• Fix - Fixed hiding generic properties sometimes not being detected
  • Fix - Fixed potential race condition serializing F# objects
  • Fix - Fixed schema divisible sometimes incorrectly validating to false
  • Fix - Fixed not calling virtual ShouldSerialize methods
  • Fix - Fixed invalid cast with DateParseHandling.DateTimeOffset and IsoDateTimeConverter
  • Fix - Fixed StringEnumConverter thread safety
  • Fix - Fixed using FloatParseHandling.Decimal with XmlNodeConverter
  • Fix - Fixed using DateParseHandling.DateTimeOffset with XmlNodeConverter
  • Fix - Fixed type name handling when a property already has a base type assigned


Json.NET GitHub Project

Json.NET 6.0 Release 3 Download - Json.NET source code and assemblies

Json.NET 6.0 Release 1 - JSONPath and F# Support


Json.NET has supported basic path queries with SelectToken since forever. Json.NET 6.0 supes up SelectToken with full support for JSONPath, an XPath like querying language for JSON.

JObject o = JObject.Parse(@"{
  ""Manufacturers"": [
      ""Name"": ""Acme Co"",
      ""Products"": [
          ""Name"": ""Anvil"",
          ""Price"": 50
      ""Name"": ""Contoso"",
      ""Products"": [
          ""Name"": ""Elbow Grease"",
          ""Price"": 99.95
          ""Name"": ""Headlight Fluid"",
          ""Price"": 4
// manufacturer with the name 'Acme Co'
var acme = o.SelectToken("$.Manufacturers[?(@.Name == 'Acme Co')]");
// { "Name": "Acme Co", Products: [{ "Name": "Anvil", "Price": 50 }] }

A SelectTokens (plural) method has been added for returning a range of results from a JSONPath query.

// name of all products priced 50 and above
var pricyProducts = o.SelectTokens("$..Products[?(@.Price >= 50)].Name");
// Anvil
// Elbow Grease

While LINQ to JSON offers more features and flexibility, JSONPath being string based makes it a good choice for persisting a queries or constructing dynamic queries.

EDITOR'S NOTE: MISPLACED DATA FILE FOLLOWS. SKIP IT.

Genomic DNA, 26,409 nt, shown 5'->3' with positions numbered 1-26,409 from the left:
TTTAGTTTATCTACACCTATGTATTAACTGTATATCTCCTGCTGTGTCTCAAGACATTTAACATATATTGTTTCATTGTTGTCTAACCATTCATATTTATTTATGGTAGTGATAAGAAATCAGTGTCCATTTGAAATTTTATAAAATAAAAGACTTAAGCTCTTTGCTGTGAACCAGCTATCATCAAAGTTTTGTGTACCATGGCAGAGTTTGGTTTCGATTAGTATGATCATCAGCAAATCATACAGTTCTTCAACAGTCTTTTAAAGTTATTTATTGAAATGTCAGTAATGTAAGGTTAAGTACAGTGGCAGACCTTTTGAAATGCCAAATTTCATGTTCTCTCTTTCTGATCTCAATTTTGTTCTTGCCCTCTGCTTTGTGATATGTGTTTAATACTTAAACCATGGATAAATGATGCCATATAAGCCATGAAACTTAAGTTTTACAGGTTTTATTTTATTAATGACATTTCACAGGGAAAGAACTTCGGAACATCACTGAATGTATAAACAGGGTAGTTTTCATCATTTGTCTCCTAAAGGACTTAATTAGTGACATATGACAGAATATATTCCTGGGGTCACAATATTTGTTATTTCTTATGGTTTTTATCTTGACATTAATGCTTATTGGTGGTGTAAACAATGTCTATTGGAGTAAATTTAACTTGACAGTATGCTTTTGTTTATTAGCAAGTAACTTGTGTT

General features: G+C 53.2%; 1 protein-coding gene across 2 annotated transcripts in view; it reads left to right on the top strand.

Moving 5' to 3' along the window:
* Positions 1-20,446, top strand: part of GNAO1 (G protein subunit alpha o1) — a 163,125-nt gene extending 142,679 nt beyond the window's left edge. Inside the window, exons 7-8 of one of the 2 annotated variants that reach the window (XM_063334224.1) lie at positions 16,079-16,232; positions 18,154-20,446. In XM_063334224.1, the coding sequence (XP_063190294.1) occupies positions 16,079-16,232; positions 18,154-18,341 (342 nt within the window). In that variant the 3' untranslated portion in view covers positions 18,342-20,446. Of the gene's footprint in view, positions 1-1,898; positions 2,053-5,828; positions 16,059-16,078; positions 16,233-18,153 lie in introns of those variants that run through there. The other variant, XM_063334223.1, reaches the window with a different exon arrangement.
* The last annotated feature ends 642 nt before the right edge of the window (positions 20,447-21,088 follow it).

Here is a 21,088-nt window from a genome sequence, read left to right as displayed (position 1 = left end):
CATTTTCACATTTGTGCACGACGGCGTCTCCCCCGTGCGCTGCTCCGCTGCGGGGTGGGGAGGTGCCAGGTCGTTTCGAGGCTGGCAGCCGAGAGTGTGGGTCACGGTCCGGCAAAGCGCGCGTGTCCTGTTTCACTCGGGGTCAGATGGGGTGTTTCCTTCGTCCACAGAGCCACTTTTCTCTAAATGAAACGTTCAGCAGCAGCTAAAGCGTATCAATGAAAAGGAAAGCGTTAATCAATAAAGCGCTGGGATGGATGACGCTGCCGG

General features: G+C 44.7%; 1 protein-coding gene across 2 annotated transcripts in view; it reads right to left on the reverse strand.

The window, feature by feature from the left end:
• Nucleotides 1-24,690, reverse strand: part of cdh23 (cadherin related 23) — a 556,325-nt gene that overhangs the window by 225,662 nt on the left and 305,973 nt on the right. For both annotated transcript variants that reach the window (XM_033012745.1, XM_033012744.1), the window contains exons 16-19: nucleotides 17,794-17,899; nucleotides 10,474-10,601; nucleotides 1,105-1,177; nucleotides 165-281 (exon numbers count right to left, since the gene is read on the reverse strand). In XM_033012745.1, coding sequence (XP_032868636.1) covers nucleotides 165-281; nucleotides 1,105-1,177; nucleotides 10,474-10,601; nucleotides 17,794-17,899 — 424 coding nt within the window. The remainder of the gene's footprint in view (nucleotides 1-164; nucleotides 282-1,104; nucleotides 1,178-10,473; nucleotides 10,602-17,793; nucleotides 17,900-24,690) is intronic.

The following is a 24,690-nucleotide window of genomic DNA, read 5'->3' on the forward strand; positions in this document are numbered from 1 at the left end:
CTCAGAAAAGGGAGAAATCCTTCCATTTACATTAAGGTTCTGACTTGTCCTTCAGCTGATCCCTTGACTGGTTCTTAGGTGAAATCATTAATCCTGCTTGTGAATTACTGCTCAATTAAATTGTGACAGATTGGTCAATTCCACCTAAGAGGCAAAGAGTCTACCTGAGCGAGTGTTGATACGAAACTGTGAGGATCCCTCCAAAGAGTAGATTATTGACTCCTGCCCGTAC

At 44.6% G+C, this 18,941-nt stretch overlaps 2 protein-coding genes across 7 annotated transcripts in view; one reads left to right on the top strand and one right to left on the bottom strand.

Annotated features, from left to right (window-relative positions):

F# Support

Json.NET 6.0 adds support for serializing and deserializing F# discriminated unions. There is nothing you need to do, F# discriminated unions will now Just Work.

type Shape =
    | Rectangle of width : float * length : float
    | Circle of radius : float
    | Empty
let main argv = 
    let shape1 = Rectangle(1.3, 10.0)
    let json = JsonConvert.SerializeObject(shape1)
    // {
    //   "Case": "Rectangle",
    //   "Fields": [
    //     1.3,
    //     10.0
    //   ]
    // }
    let shape2 = JsonConvert.DeserializeObject<Shape>(json)
    Console.ReadKey() |> ignore

Assembly Version Happenings

Json.NET has had a static assembly version since 4.5 to avoid binding redirects. The problem with having a static assembly version is if a strongly named assembly with the same version number is found in the GAC, the GAC version will be used ahead for the /bin version. Some people have been encountering the problem that their applications break when someone else GACs an old Json.NET 4.5 on their server. I’m looking at you .NET CMSes.

The plan going forward is to increase the assembly version with major Json.NET releases. 6.0 Release 1 –>, 6.0 Release 2 –>, 7.0 Release 1 –> Hopefully this will provide a balance between binding redirects and having the GAC ruin your day.

And The Rest

Tons of smaller features like parsing single line comments in JSON, reading multiple pieces of JSON content from a stream with one JsonReader, obsoleting of bad methods and lots of bug fixes.


Here is a complete list of what has changed since Json.NET 5.0 Release 8.